USGS science for a changing world logo
September 16, 2004

Scientists at the U.S. Geological Survey (USGS) are closely watching the Gulf of Mexico shoreline to understand the impact of Hurricane Ivan. The shoreline in the Gulf is particularly vulnerable to storm surge and coastal change during hurricanes because of the low elevation, shoreline retreat and subsidence in the Mississippi Delta regions.

USGS
September 16, 2004

Scientists at the U.S. Geological Survey (USGS) are closely watching the Gulf of Mexico shoreline to understand the impact of Hurricane Ivan. The shoreline in the Gulf is particularly vulnerable to storm surge and coastal change during hurricanes because of the low elevation, shoreline retreat and subsidence in the Mississippi Delta regions.

USGS science for a changing world logo
September 13, 2004

Scientists at the U.S. Geological Survey are closely watching the long, thin barrier islands that comprise the Gulf of Mexico coast of west Florida as Hurricane Ivan approaches. These islands are particularly vulnerable to storm surge and coastal change during hurricanes because of their low elevation. New elevation maps show just how vulnerable.

USGS
September 13, 2004

Scientists at the U.S. Geological Survey are closely watching the long, thin barrier islands that comprise the Gulf of Mexico coast of west Florida as Hurricane Ivan approaches. These islands are particularly vulnerable to storm surge and coastal change during hurricanes because of their low elevation. New elevation maps show just how vulnerable.

USGS science for a changing world logo
September 9, 2004

Streamgages continue to measure new daily record high flows on waterways along the U.S. eastern seaboard as yet another hurricane promises to deliver more rain to parts of the already soggy region. Although flooding in the immediate Richmond area receded quickly earlier this week, the city may receive additional heavy rainfall from Frances in coming days. 

USGS
September 3, 2004

Streamgages continue to measure new daily record high flows on waterways along the U.S. eastern seaboard as yet another hurricane promises to deliver more rain to parts of the already soggy region.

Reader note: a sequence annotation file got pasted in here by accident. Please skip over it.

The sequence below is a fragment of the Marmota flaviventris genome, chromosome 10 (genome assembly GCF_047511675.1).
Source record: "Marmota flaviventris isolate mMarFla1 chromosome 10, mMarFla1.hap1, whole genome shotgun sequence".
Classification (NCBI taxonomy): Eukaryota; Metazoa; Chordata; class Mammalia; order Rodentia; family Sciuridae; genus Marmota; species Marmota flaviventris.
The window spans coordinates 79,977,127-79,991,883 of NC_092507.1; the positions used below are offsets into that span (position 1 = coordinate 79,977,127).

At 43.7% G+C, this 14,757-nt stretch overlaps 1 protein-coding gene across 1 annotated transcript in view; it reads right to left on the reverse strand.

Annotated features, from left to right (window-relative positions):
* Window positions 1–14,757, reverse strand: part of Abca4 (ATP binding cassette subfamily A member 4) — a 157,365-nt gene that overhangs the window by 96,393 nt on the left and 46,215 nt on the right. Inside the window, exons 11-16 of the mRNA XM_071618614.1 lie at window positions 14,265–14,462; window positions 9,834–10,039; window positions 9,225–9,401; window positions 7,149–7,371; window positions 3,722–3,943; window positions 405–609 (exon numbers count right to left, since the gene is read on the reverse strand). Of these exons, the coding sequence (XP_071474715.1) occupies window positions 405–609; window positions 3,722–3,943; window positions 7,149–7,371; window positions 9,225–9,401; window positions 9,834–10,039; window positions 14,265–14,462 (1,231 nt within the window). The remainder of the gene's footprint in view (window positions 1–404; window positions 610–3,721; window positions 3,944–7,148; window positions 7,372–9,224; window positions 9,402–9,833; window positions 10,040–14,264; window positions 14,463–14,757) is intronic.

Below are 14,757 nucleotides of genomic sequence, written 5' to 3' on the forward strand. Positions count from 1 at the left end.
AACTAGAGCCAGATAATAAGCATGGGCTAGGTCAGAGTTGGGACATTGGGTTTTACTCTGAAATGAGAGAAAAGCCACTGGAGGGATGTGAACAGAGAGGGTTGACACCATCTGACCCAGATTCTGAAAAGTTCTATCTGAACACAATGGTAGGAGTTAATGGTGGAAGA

USGS science for a changing world logo
September 2, 2004

Based on airborne laser mapping data acquired in cooperation with National Aeronautics and Space Administration (NASA), scientists at the U.S. Geological Survey (USGS) have estimated the coastal-change impacts that may be caused by Hurricane Frances as it makes landfall on the U.S. south Atlantic coast over the Labor Day weekend.

USGS
September 2, 2004

Based on airborne laser mapping data acquired in cooperation with National Aeronautics and Space Administration (NASA), scientists at the U.S. Geological Survey (USGS) have estimated the coastal-change impacts that may be caused by Hurricane Frances as it makes landfall on the U.S. south Atlantic coast over the Labor Day weekend.

USGS science for a changing world logo
August 4, 2004

Manatee populations are growing at healthy rates in two of four regions off Florida’s coast, but may be stalled or declining in the remaining regions, according to a recently released report by the U.S. Geological Survey.

USGS
August 4, 2004

Manatee populations are growing at healthy rates in two of four regions off Florida’s coast, but may be stalled or declining in the remaining regions, according to a recently released report by the U.S. Geological Survey.

USGS
July 14, 2004

Did you know that from your desk you can monitor the effect of this week’s heavy rains throughout the already saturated mid-Atlantic region? The U.S. Geological Survey’s (USGS) WaterWatch Web site can show you what’s happening to streams in your local area and show you the places most affected by heavy rains expected from these storms.